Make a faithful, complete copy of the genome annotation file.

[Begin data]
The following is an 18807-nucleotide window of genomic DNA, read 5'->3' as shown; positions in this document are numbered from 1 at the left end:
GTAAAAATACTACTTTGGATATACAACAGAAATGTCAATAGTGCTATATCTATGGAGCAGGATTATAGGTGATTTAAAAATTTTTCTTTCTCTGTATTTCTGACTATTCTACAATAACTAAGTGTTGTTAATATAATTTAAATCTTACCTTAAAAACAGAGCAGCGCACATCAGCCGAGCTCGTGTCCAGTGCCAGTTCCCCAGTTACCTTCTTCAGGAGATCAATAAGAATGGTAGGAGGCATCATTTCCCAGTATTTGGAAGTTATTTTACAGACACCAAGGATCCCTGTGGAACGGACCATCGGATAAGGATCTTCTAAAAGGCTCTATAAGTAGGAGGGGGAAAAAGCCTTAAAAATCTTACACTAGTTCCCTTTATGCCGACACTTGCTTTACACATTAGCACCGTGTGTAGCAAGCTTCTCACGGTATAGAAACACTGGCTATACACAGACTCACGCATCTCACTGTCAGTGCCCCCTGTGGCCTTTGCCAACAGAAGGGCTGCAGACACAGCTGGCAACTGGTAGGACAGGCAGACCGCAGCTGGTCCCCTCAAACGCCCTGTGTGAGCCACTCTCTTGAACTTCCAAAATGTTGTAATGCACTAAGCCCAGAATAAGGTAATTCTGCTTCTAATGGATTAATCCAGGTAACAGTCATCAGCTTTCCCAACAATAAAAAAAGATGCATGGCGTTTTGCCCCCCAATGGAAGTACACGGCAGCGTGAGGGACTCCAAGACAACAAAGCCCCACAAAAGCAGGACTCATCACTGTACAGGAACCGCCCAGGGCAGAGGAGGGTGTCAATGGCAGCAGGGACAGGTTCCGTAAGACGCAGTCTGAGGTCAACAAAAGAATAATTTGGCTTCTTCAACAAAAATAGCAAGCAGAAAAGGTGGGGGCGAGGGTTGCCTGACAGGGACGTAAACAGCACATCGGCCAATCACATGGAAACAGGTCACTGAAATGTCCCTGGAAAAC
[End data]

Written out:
The following is an 18807-nucleotide window of genomic DNA, read 5'->3' as shown; positions in this document are numbered from 1 at the left end:
GTAAAAATACTACTTTGGATATACAACAGAAATGTCAATAGTGCTATATCTATGGAGCAGGATTATAGGTGATTTAAAAATTTTTCTTTCTCTGTATTTCTGACTATTCTACAATAACTAAGTGTTGTTAATATAATTTAAATCTTACCTTAAAAACAGAGCAGCGCACATCAGCCGAGCTCGTGTCCAGTGCCAGTTCCCCAGTTACCTTCTTCAGGAGATCAATAAGAATGGTAGGAGGCATCATTTCCCAGTATTTGGAAGTTATTTTACAGACACCAAGGATCCCTGTGGAACGGACCATCGGATAAGGATCTTCTAAAAGGCTCTATAAGTAGGAGGGGGAAAAAGCCTTAAAAATCTTACACTAGTTCCCTTTATGCCGACACTTGCTTTACACATTAGCACCGTGTGTAGCAAGCTTCTCACGGTATAGAAACACTGGCTATACACAGACTCACGCATCTCACTGTCAGTGCCCCCTGTGGCCTTTGCCAACAGAAGGGCTGCAGACACAGCTGGCAACTGGTAGGACAGGCAGACCGCAGCTGGTCCCCTCAAACGCCCTGTGTGAGCCACTCTCTTGAACTTCCAAAATGTTGTAATGCACTAAGCCCAGAATAAGGTAATTCTGCTTCTAATGGATTAATCCAGGTAACAGTCATCAGCTTTCCCAACAATAAAAAAAGATGCATGGCGTTTTGCCCCCCAATGGAAGTACACGGCAGCGTGAGGGACTCCAAGACAACAAAGCCCCACAAAAGCAGGACTCATCACTGTACAGGAACCGCCCAGGGCAGAGGAGGGTGTCAATGGCAGCAGGGACAGGTTCCGTAAGACGCAGTCTGAGGTCAACAAAAGAATAATTTGGCTTCTTCAACAAAAATAGCAAGCAGAAAAGGTGGGGGCGAGGGTTGCCTGACAGGGACGTAAACAGCACATCGGCCAATCACATGGAAACAGGTCACTGAAATGTCCCTGGAAAAC